Jeffrey Bossert Clark: As I pointed out at oral argument, if someone's not confined, then there's obviously no duty to provide for them. And in this situation, we're talking about emissions that mix roughly equally in the global atmosphere. And so, the members of Congress, the members of the Executive Branch—they're equally exposed to the ostensible impacts of climate change. The idea that somehow a group of children is being singled out to bear burdens or to be harmed in the same way that occurs in the prison cases would raise constitutional issues, seems like a weak claim.

Will Chamberlain: Right.

Jeffrey Bossert Clark: Then, their third theory is based on the public trust doctrine that exists in several States. They're arguing that a federal public trust doctrine should be created: there are air resources held in common in the wilds and other sort of aspects of nature that are being impinged upon by climate change. And that the Executive Branch and the Legislative Branch are interfering with that, damaging the resources.

The legal authority that they cite for this claim are often philosophical arguments. So, they make arguments from Locke that there should essentially be an ability to escape the regulated sphere by going to the wilds, but that's being eliminated by the actions of the federal government to support the “carbon economy.” That's a strange set of theories, too. The public trust doctrine has never been recognized as an aspect of federal law as opposed to state law. Indeed, there's a D.C. Circuit case that rejected an attempt to create a public trust doctrine federally.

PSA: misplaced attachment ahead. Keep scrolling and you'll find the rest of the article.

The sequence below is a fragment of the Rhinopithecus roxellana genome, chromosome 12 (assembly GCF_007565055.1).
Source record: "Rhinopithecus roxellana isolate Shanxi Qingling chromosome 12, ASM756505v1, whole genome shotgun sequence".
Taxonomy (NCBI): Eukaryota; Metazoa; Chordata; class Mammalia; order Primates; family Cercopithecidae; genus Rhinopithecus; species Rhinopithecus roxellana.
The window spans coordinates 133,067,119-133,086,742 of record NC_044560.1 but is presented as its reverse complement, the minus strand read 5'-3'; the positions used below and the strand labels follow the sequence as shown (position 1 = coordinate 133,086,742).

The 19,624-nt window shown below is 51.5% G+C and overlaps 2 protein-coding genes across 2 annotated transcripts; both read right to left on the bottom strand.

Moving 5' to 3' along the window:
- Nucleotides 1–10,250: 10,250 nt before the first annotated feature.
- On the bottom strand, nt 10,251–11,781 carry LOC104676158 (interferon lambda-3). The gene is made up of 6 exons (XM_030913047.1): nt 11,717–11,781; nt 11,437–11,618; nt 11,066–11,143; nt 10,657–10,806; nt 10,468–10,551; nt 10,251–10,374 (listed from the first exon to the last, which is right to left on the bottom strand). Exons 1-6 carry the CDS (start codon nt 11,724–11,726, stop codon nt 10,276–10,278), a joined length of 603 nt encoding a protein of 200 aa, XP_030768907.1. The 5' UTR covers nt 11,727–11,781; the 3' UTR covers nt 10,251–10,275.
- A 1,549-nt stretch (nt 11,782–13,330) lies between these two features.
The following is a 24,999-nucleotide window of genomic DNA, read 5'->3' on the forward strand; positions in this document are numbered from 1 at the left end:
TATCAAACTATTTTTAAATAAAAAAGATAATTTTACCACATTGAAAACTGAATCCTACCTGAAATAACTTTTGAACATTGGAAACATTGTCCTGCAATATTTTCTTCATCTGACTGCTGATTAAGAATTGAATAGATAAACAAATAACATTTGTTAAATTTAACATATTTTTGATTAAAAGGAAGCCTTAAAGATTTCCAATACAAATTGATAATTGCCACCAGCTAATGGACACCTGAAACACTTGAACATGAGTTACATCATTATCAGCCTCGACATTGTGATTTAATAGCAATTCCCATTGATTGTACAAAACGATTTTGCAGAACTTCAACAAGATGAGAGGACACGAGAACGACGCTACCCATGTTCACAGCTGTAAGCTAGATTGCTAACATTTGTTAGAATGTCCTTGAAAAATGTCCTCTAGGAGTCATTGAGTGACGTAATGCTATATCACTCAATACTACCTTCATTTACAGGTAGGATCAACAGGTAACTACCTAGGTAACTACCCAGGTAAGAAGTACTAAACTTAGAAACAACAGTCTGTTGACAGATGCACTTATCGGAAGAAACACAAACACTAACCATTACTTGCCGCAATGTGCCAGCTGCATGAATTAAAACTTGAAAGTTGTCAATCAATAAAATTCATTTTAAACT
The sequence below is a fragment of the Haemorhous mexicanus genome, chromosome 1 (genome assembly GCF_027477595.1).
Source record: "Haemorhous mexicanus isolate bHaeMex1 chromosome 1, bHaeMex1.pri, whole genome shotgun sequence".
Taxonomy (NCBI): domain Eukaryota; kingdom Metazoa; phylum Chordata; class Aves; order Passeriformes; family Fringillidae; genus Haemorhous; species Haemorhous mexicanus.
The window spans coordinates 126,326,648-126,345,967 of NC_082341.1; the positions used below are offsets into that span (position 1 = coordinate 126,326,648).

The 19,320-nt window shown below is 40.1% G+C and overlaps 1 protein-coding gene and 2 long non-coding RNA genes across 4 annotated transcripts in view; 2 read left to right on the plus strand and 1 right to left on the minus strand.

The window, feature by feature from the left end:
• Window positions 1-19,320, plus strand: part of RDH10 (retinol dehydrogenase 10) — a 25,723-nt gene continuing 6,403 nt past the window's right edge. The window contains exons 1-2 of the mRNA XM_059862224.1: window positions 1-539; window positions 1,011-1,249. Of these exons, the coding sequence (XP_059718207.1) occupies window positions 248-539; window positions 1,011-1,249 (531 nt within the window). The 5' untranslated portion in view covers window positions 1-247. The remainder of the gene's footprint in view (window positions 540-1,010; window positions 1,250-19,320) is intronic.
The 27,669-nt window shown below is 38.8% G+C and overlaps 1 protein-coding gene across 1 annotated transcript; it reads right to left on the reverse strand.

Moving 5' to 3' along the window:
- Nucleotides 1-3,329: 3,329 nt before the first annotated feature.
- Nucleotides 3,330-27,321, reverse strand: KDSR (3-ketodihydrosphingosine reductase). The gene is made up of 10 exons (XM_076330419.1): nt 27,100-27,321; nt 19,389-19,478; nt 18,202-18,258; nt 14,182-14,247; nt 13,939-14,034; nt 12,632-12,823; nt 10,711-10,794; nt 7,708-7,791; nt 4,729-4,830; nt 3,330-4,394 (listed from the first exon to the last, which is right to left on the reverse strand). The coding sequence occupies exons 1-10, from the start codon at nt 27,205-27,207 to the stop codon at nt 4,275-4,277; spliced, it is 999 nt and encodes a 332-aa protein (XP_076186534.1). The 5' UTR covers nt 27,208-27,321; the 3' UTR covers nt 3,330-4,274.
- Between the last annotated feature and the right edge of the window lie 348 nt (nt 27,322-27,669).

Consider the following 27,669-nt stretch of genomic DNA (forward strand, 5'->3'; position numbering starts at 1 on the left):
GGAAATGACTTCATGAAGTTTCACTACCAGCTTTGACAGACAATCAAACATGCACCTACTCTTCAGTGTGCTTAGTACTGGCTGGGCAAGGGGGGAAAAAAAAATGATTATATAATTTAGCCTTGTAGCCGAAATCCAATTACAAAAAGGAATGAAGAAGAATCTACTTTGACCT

Will Chamberlain: And then in terms of relief, if I read the motions right, they're asking for declaratory relief, saying that this right to be free of carbon emissions exists. And then some sort of injunctive relief to force the federal government to take action against climate change?

Jeffrey Bossert Clark: Yes. So that involves what I'll call their "plan" theory. I led with that the oral argument and was obviously one of our principal points in the briefing that this lawsuit would dramatically violate the separation of powers. To which I paraphrase their answer is: "No, it doesn't violate the separation of powers because we're not going to have a single judge in the district of Oregon decide exactly what needs to be done to eliminate the climate change that creates the harm for the plaintiffs. Instead, the political branches will present a ’plan’ for how to decarbonize the economy to avoid those harms."

Now, to be sure, that's not as aggressive as having a single judge impose rules on the entire national economy based on their own sua sponte sense of what those rules should be. Under the Plaintiffs’ theory, there would be Executive Branch input into a judicial process. But obviously, if you're going to propose that a plan be put before a judge, the judge is going to look at whether to agree to the plan or not. So, compared to that really wild, broad theory, it may be less of a separation of powers problem, but there's still a huge separation of powers problem.